We discussed the notion, often expressed in the media, that wine is becoming too expensive, and that younger people can no longer afford to drink it. In Stone’s experience, this is simply not true. “People have the money” he insists. “They just don’t have the reverence for the product”.
“Do you think Millennials just woke up wanting to buy Balenciaga bags for $9000?” he adds. “My son is 16. He’s spending $750 on a pair of yeezy sneakers that he’s already outgrown”. For Stone, it is all about educating people, showing them what is special about a wine to create that sense of desire.
At a recent sneak preview of fine wine lots from an Iron Gate auction, I got a chance to witness the power of creating reverence first-hand. Collectors had gathered from across the province to taste the wines and trade anecdotes about their most memorable wines.
They seemed to feed off each other’s passion and enthusiasm, each wanting to tell their stories and talk about the time and energy they put into building their collections. Their eyes shone as they listened to the sommeliers describing the wines to sample.
It brings me back to my original point about how personal the notion of worth can be. At the end of the day, we all have items that we are willing to splurge on and others for which we bargain shop. Wine and food will always be a worthy expense for me…though my idea of a splurge will likely never hit the four-figure (or even the high three figure) mark per bottle.
In the meantime, here are some of the stand out luxury wines that I have had the good fortune to taste recently:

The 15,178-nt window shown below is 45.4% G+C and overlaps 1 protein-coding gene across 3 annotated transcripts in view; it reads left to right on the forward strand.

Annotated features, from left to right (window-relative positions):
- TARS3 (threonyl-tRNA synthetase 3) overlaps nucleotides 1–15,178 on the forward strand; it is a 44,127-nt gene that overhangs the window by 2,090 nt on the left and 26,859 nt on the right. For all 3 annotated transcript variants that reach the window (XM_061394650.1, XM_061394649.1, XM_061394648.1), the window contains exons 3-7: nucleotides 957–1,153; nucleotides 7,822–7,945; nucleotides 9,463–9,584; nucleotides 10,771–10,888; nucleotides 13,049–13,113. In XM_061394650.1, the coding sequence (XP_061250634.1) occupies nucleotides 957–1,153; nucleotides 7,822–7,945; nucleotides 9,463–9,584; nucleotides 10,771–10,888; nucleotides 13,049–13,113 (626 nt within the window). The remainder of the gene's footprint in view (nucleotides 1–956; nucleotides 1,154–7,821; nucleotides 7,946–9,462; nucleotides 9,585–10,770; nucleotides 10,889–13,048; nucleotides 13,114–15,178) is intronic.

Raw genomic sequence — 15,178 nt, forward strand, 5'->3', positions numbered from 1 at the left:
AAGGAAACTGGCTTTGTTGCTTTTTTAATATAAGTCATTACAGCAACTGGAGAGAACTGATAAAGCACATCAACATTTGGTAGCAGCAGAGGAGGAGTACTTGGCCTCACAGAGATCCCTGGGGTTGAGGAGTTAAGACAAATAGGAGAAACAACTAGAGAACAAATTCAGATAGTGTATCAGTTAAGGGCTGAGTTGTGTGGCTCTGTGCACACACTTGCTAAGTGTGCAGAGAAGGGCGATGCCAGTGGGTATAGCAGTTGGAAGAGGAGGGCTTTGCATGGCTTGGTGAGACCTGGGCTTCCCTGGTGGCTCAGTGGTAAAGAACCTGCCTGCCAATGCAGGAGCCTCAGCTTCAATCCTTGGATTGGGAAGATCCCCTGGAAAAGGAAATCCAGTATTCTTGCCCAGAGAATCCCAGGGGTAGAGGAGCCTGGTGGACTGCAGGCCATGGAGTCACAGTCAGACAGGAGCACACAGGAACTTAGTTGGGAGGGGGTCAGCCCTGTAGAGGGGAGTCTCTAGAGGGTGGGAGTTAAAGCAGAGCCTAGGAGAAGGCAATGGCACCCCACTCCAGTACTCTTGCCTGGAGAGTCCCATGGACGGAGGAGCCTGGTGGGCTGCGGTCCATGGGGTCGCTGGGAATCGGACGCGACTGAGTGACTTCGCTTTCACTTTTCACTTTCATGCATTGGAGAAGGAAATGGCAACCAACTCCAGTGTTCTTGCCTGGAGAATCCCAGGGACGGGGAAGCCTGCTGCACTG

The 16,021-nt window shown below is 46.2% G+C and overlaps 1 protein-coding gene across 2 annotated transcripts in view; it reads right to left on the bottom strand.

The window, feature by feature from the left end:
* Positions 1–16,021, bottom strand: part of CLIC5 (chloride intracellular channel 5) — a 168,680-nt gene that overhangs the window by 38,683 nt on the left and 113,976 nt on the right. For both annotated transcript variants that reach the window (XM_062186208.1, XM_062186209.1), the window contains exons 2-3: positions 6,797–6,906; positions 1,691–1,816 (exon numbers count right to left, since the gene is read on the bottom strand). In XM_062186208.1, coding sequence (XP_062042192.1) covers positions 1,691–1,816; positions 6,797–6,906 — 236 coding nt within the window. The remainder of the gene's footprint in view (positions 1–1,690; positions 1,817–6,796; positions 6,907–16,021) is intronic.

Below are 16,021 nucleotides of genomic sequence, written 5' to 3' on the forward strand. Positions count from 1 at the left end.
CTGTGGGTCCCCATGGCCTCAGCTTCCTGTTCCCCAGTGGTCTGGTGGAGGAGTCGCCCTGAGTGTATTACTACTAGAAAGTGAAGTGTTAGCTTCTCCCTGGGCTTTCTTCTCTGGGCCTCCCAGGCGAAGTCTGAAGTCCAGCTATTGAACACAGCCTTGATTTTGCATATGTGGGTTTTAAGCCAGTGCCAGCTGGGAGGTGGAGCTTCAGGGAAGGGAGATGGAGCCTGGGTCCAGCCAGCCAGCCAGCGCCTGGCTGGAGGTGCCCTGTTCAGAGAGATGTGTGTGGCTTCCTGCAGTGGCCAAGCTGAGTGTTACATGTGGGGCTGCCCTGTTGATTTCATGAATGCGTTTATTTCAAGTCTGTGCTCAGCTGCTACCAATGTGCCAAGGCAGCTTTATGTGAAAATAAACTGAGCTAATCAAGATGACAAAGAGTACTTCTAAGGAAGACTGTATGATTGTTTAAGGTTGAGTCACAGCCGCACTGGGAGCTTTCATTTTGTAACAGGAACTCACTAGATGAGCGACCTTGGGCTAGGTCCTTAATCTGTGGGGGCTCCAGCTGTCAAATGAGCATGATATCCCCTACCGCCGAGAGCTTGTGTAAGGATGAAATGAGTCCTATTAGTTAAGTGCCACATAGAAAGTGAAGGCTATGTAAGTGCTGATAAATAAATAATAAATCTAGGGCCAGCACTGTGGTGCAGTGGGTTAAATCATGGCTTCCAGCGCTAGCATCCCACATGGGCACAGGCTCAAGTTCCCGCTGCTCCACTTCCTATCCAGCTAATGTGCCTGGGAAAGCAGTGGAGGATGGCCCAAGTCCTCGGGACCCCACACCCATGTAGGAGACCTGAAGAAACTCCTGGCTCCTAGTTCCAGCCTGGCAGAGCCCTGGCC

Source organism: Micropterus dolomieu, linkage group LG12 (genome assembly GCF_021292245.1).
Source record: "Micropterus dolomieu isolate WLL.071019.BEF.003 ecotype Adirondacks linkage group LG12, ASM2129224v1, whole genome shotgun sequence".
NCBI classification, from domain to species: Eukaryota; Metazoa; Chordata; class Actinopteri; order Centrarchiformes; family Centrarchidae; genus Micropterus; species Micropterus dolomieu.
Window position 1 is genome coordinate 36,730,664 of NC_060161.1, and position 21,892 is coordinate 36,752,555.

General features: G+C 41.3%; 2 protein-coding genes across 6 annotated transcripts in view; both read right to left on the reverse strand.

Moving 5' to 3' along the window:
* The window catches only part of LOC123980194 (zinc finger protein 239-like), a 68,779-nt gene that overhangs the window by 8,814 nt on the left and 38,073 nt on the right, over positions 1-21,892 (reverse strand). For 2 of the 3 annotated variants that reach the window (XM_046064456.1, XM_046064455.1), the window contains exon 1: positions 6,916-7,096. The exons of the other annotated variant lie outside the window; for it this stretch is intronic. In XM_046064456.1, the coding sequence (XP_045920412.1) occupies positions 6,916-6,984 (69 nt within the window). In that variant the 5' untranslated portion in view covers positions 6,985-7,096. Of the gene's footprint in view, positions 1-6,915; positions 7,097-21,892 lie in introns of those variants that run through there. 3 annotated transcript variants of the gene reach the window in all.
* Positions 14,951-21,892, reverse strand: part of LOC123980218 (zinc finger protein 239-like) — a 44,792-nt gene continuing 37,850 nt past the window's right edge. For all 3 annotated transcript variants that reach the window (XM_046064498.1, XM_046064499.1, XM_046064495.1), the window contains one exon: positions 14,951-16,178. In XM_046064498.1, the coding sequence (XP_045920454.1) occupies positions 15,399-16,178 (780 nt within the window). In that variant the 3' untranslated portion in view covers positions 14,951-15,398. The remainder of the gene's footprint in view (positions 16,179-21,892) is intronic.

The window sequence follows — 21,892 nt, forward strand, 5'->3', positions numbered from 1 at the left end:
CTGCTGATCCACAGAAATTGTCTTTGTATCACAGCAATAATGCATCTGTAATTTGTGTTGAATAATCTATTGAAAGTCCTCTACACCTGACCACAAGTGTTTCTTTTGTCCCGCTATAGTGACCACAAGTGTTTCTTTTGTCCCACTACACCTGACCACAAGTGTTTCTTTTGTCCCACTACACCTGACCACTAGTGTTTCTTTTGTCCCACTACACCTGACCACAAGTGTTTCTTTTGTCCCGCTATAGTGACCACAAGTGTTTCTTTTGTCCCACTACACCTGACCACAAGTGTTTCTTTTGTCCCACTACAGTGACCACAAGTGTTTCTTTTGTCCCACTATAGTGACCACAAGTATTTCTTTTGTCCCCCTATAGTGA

Yalumba “The Caley” 2018, Australia
This is a blend of 80% Cabernet Sauvignon from Yalumba’s prized Menzies vineyard in Coonawarra, with 20% Shiraz mainly from their Horseshoe vineyard in the Barossa sub-region of Eden Valley. The wine is matured for almost two years in new, one, and two-year old French oak barrels.
Heady notes of exotic spice and licorice mingle with wafts of red currant, black plum, spearmint, and cedar on the nose. The palate is bold yet refreshing, with lovely tension and impressive concentration. Velvety, well-formed tannins frame the long finish nicely.
Renato Ratti Barolo “Rocche dell’Annunziata” 2016, Italy
The Rocche dell’Annunziata vineyard is one of the most revered crus of La Morra. The southwest facing hillside forms a natural amphitheatre. Its terroir of sandy soils gives a very perfumed, elegant expression of Barolo, according to the team at Renatto Ratti.